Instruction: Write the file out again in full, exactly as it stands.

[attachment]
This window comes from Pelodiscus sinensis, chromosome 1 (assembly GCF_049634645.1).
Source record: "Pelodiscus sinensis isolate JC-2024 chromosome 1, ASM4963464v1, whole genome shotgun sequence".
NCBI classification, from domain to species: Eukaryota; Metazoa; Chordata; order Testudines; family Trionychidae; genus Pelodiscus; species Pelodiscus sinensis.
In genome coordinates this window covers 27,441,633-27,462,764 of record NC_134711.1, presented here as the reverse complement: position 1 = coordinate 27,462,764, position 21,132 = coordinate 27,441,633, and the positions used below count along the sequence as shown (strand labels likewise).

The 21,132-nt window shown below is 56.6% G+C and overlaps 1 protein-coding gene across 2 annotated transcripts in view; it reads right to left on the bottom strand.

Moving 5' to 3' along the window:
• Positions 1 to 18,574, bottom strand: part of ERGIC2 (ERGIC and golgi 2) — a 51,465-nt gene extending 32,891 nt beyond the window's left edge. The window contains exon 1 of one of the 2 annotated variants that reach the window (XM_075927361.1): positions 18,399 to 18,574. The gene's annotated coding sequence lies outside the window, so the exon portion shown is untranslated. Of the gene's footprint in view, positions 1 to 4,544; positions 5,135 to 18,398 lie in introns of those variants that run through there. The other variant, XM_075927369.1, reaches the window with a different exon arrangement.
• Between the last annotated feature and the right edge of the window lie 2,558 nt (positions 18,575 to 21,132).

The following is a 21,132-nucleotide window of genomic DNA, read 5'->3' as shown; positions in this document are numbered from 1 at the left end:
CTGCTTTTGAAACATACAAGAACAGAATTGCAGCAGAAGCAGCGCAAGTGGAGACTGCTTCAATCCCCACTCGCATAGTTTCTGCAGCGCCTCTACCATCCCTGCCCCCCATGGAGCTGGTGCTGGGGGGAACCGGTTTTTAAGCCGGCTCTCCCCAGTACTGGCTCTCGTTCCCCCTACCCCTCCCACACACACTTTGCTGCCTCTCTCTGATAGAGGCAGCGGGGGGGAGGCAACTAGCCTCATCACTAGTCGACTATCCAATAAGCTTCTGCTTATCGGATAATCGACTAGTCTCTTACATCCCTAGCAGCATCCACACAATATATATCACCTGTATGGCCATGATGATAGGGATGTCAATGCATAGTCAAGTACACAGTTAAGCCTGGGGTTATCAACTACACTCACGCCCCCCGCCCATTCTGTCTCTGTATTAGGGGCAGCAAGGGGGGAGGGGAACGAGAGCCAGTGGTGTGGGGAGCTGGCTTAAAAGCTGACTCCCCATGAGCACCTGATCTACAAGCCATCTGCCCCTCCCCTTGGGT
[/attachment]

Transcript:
This window comes from Pelodiscus sinensis, chromosome 1 (assembly GCF_049634645.1).
Source record: "Pelodiscus sinensis isolate JC-2024 chromosome 1, ASM4963464v1, whole genome shotgun sequence".
NCBI classification, from domain to species: Eukaryota; Metazoa; Chordata; order Testudines; family Trionychidae; genus Pelodiscus; species Pelodiscus sinensis.
In genome coordinates this window covers 27,441,633-27,462,764 of record NC_134711.1, presented here as the reverse complement: position 1 = coordinate 27,462,764, position 21,132 = coordinate 27,441,633, and the positions used below count along the sequence as shown (strand labels likewise).

The 21,132-nt window shown below is 56.6% G+C and overlaps 1 protein-coding gene across 2 annotated transcripts in view; it reads right to left on the bottom strand.

Moving 5' to 3' along the window:
• Positions 1 to 18,574, bottom strand: part of ERGIC2 (ERGIC and golgi 2) — a 51,465-nt gene extending 32,891 nt beyond the window's left edge. The window contains exon 1 of one of the 2 annotated variants that reach the window (XM_075927361.1): positions 18,399 to 18,574. The gene's annotated coding sequence lies outside the window, so the exon portion shown is untranslated. Of the gene's footprint in view, positions 1 to 4,544; positions 5,135 to 18,398 lie in introns of those variants that run through there. The other variant, XM_075927369.1, reaches the window with a different exon arrangement.
• Between the last annotated feature and the right edge of the window lie 2,558 nt (positions 18,575 to 21,132).

The following is a 21,132-nucleotide window of genomic DNA, read 5'->3' as shown; positions in this document are numbered from 1 at the left end:
CTGCTTTTGAAACATACAAGAACAGAATTGCAGCAGAAGCAGCGCAAGTGGAGACTGCTTCAATCCCCACTCGCATAGTTTCTGCAGCGCCTCTACCATCCCTGCCCCCCATGGAGCTGGTGCTGGGGGGAACCGGTTTTTAAGCCGGCTCTCCCCAGTACTGGCTCTCGTTCCCCCTACCCCTCCCACACACACTTTGCTGCCTCTCTCTGATAGAGGCAGCGGGGGGGAGGCAACTAGCCTCATCACTAGTCGACTATCCAATAAGCTTCTGCTTATCGGATAATCGACTAGTCTCTTACATCCCTAGCAGCATCCACACAATATATATCACCTGTATGGCCATGATGATAGGGATGTCAATGCATAGTCAAGTACACAGTTAAGCCTGGGGTTATCAACTACACTCACGCCCCCCGCCCATTCTGTCTCTGTATTAGGGGCAGCAAGGGGGGAGGGGAACGAGAGCCAGTGGTGTGGGGAGCTGGCTTAAAAGCTGACTCCCCATGAGCACCTGATCTACAAGCCATCTGCCCCTCCCCTTGGGT